BVMN said: “Whether using the Covid-19 pandemic and the national lockdown to cover rejections, creating open-air prisons, or preventing ships from entering Greek waters by firing warning shots towards ships, evidence indicates negative persistence to defend democratic values, human rights and international and European law “.
According to UNHCR data, since the start of the pandemic, the Libyan authorities, with the support of Italy since 2017, when Rome handed over responsibility for overseeing rescue operations in the Mediterranean to Libya, intercepted and returned some 15,500 applicants to Tripoli. asylum. The controversial strategy has led to the forcible return of thousands of people to Libyan detention centers where, according to first-hand reports, they face torture. Hundreds have drowned when neither Libya nor Italy intervened.
“In 2020 this practice continued, and Frontex aircraft played an increasingly important role, spotting ships at sea and communicating their position to the Libyan coast guard,” said Matteo de Bellis, migration researcher at Amnesty International. “So, although Italy at some point even used the pandemic as an excuse to declare that its ports were not safe for the disembarkation of people rescued at sea, it had no problem with the Libyan coastguard returning people to Tripoli. Even when this was bombed or when hundreds were forcibly disappeared immediately after landing. “
In April, Italy and Libya were accused of deliberately ignoring an emergency call from a migrant boat in distress in Libyan waters, when the waves reached six meters. A few hours later, an NGO rescue boat discovered dozens of bodies floating in the waves. That day 130 migrants were lost at sea.
In April, in a joint investigation with the Italian Rai News and the Domani newspaper, The Guardian saw documents from Italian prosecutors detailing the conversations between two Libyan coast guard commanders and an Italian coast guard officer in Rome. The transcripts appeared to expose the unreceptive behavior of the Libyan officials and their struggle to respond to calls for help that resulted in hundreds of deaths. At least five NGO ships remain blocked in Italian ports while authorities cite administrative reasons for holding them.
Malta, which declared its ports closed early last year, citing the pandemic, has continued to push back hundreds of migrants using two strategies: recruiting private vessels to intercept asylum seekers and forcing them to return to Libya or rejecting them with directions to get to Italy.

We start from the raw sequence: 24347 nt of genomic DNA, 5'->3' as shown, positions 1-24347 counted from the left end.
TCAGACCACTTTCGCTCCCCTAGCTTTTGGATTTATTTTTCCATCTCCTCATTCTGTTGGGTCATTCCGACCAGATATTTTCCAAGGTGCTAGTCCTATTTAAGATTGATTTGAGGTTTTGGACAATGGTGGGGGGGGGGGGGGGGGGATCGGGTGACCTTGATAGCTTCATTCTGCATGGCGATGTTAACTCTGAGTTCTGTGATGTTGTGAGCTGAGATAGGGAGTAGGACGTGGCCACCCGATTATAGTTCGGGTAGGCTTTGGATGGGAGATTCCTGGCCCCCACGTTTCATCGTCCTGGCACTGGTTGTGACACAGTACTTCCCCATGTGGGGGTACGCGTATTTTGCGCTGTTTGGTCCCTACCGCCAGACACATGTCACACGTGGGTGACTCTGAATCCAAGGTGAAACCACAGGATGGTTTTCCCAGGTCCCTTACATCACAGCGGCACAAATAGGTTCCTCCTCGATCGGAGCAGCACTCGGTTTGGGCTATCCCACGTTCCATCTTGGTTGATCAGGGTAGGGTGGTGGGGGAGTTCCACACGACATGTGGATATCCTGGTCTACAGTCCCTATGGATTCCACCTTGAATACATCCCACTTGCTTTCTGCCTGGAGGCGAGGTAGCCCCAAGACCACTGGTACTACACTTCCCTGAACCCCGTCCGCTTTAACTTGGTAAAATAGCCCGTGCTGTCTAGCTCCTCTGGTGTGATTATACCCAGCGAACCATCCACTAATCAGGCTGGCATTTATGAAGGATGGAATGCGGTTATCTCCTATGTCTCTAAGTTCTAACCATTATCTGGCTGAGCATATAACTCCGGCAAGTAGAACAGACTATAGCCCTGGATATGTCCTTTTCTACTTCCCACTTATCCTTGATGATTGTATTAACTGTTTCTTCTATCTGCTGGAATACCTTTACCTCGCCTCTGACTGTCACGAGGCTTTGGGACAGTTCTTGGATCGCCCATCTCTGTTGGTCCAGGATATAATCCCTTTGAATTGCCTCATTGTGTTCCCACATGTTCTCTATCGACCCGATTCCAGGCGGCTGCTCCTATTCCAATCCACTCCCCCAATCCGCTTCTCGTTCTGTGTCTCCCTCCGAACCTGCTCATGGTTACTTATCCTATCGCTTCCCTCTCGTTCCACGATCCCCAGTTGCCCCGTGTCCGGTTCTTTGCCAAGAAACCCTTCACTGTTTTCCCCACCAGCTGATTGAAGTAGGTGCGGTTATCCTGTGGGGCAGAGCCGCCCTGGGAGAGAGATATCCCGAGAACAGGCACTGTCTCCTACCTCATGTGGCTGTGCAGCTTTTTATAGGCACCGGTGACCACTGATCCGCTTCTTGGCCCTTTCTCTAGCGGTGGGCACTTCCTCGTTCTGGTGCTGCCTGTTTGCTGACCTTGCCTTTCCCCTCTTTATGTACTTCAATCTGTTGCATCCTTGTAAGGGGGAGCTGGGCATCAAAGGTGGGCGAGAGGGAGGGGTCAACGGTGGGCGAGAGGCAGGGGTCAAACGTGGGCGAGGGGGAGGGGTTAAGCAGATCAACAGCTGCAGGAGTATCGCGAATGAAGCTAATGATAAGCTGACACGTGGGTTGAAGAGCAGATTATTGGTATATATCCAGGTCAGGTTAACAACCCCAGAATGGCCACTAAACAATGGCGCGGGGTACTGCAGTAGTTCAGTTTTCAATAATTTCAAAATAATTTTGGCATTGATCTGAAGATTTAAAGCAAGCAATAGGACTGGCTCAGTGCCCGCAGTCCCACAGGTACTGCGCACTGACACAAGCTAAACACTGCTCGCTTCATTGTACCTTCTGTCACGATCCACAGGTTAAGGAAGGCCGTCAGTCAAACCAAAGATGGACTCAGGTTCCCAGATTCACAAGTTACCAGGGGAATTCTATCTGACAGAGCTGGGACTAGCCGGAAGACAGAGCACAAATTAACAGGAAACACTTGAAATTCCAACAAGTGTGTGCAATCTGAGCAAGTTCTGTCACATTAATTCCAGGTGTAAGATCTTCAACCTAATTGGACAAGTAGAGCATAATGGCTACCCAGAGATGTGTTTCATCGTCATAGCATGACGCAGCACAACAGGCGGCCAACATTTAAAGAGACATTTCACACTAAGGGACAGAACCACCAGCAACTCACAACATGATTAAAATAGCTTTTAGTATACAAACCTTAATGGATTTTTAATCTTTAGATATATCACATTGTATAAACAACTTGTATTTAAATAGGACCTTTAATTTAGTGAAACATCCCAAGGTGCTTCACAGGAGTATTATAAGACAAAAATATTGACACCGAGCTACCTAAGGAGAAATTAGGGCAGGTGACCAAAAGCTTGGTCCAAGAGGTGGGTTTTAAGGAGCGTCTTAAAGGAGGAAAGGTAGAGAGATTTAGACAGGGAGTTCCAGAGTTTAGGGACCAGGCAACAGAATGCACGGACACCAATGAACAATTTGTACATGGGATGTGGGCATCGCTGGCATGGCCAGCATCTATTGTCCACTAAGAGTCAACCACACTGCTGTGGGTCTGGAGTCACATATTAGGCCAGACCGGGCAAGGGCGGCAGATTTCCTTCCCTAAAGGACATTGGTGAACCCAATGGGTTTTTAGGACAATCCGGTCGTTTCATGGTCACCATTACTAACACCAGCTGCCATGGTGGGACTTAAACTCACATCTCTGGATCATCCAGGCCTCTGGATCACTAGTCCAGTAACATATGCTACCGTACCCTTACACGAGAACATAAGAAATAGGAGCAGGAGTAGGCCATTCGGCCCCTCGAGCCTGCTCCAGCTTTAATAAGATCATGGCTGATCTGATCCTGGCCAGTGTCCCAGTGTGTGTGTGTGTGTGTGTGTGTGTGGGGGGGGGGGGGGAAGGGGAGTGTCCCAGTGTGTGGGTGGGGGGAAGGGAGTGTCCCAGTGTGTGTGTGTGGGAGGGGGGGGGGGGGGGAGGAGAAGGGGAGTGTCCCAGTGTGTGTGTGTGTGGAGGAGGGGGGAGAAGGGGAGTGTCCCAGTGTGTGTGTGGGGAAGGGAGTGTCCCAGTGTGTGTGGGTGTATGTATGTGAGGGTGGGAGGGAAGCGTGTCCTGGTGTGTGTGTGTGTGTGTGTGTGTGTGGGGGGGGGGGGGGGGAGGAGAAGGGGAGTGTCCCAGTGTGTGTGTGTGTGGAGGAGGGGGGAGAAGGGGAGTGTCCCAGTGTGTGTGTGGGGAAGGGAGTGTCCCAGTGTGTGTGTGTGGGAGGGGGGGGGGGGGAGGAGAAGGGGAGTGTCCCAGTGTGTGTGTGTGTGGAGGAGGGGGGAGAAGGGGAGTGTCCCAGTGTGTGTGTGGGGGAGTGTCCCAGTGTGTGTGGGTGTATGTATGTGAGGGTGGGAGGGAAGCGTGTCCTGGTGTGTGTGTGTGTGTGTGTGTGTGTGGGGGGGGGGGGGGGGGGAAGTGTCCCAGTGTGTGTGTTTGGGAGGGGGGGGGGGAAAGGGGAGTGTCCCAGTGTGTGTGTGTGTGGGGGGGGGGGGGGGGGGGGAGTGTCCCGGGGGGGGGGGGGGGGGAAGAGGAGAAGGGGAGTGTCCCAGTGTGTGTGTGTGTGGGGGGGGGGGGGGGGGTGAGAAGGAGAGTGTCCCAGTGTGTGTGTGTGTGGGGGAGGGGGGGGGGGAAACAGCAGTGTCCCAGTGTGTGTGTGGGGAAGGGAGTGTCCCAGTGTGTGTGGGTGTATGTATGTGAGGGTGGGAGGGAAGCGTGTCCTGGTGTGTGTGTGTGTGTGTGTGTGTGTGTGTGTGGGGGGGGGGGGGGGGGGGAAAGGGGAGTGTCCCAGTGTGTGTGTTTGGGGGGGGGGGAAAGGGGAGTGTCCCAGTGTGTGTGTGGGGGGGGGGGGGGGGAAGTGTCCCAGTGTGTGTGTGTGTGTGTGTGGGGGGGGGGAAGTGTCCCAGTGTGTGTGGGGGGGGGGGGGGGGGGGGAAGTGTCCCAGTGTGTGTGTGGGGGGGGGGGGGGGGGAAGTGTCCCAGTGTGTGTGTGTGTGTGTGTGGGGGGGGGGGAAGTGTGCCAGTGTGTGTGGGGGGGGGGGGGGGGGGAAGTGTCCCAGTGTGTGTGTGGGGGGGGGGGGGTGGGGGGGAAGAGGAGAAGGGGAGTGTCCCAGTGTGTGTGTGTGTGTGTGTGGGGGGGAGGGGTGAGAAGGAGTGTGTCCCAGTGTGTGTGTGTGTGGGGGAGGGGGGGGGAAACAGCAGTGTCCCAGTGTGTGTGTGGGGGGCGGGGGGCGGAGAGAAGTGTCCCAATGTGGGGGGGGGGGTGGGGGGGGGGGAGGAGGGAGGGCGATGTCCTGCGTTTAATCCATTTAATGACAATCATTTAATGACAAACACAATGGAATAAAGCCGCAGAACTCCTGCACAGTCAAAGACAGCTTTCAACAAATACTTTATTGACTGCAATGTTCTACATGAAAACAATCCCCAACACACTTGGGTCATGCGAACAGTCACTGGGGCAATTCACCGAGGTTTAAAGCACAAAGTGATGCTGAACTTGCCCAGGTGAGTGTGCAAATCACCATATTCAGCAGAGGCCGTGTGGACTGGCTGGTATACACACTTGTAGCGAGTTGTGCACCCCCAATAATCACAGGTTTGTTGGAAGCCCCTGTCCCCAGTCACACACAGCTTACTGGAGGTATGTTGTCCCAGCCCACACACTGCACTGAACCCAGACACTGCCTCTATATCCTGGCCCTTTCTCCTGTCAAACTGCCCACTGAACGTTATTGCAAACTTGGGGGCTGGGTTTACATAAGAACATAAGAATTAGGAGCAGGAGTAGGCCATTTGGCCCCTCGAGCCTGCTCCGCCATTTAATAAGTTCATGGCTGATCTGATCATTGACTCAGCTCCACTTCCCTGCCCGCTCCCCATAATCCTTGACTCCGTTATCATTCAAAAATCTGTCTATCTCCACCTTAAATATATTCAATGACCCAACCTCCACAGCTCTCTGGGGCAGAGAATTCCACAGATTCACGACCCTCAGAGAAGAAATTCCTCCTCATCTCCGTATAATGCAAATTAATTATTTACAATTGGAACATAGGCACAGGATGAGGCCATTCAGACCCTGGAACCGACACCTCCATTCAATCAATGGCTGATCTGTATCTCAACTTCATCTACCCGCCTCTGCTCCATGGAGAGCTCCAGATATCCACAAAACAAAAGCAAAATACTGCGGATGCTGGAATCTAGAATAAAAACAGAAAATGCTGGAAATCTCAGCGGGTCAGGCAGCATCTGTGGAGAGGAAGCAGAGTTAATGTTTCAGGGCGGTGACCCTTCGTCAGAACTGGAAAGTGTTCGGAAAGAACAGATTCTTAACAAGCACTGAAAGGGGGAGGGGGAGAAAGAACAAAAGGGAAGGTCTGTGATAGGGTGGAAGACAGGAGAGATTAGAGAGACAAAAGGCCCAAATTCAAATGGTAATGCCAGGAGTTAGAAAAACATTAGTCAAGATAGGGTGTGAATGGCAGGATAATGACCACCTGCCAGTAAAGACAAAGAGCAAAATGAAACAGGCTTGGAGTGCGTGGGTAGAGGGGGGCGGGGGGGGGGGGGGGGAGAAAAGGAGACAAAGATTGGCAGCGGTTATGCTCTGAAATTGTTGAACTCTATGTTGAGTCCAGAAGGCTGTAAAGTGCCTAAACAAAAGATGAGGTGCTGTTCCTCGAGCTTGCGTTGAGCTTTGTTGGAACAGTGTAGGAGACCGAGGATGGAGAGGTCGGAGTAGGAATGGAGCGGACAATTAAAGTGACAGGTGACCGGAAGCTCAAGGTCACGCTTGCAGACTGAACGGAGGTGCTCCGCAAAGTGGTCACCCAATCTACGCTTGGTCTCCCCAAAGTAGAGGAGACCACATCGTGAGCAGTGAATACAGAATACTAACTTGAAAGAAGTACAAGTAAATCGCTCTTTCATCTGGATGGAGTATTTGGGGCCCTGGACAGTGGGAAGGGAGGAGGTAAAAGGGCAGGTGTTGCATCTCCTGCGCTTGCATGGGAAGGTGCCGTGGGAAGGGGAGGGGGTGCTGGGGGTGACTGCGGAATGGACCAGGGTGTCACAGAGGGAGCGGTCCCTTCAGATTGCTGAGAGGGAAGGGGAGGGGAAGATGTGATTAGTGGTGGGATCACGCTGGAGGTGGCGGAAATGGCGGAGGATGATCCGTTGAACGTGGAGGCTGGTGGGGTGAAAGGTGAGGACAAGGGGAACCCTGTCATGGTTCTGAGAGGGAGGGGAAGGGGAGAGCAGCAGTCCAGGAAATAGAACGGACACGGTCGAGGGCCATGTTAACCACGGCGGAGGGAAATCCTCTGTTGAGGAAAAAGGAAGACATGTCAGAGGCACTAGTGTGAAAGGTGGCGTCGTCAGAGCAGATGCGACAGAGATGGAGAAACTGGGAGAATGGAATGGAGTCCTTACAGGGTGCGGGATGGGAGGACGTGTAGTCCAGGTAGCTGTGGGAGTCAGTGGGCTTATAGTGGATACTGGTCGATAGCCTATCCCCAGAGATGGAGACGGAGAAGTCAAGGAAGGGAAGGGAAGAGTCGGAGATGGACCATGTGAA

“Between 2014 and 2017, Malta was able to count on Italy to take responsibility for coordinating rescues and allowing landings,” De Bellis said. “But when Italy and the EU withdrew their ships from the central Mediterranean, to Libya, they left Malta more exposed. In response, since the beginning of 2020, the Maltese government used tactics to avoid helping refugees and migrants in distress at sea, including organizing illegal returns to Libya by private fishing boats, diverting boats rather than rescuing them, illegally detaining them. hundreds of people in poorly equipped ferries. facing the waters of Malta, and signing a new agreement with Libya to prevent people from reaching Malta. “
Last May, a series of voicemails obtained by The Guardian confirmed the Maltese government’s strategy of using private boats, acting at the behest of its armed forces, to intercept the crossings and return the refugees to Libyan detention centers.
In February 2020, the European court of human rights was accused of “completely ignoring reality” after it ruled that Spain did not violate the ban on collective expulsion, as asylum applications could be made at the official border crossing. Based on this ruling, the Constitutional Court of Spain upheld the “border rejections” provided that certain safeguards are applied.
Last week, the The bodies of 24 migrants from sub-Saharan Africa were found by the Spanish maritime rescue. It is believed that they died of thirst and hunger while trying to reach the Canary Islands. In 2020, according to UNHCR, 788 migrants died trying to get to Spain.
The Guardian has contacted Frontex for comment. Previously, the agency has said it will “cooperate fully” with Olaf.
George is Digismak’s reported cum editor with 13 years of experience in Journalism